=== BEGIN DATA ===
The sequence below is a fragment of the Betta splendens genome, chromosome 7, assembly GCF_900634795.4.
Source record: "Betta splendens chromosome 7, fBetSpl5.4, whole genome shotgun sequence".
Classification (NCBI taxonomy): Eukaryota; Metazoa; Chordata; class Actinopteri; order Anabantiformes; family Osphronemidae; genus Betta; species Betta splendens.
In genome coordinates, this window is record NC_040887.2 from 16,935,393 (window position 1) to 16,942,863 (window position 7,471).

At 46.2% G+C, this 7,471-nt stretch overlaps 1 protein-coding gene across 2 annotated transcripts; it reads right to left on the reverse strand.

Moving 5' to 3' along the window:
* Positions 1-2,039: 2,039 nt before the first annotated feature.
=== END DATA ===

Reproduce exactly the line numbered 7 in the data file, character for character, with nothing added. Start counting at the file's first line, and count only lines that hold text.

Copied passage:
* Positions 1-2,039: 2,039 nt before the first annotated feature.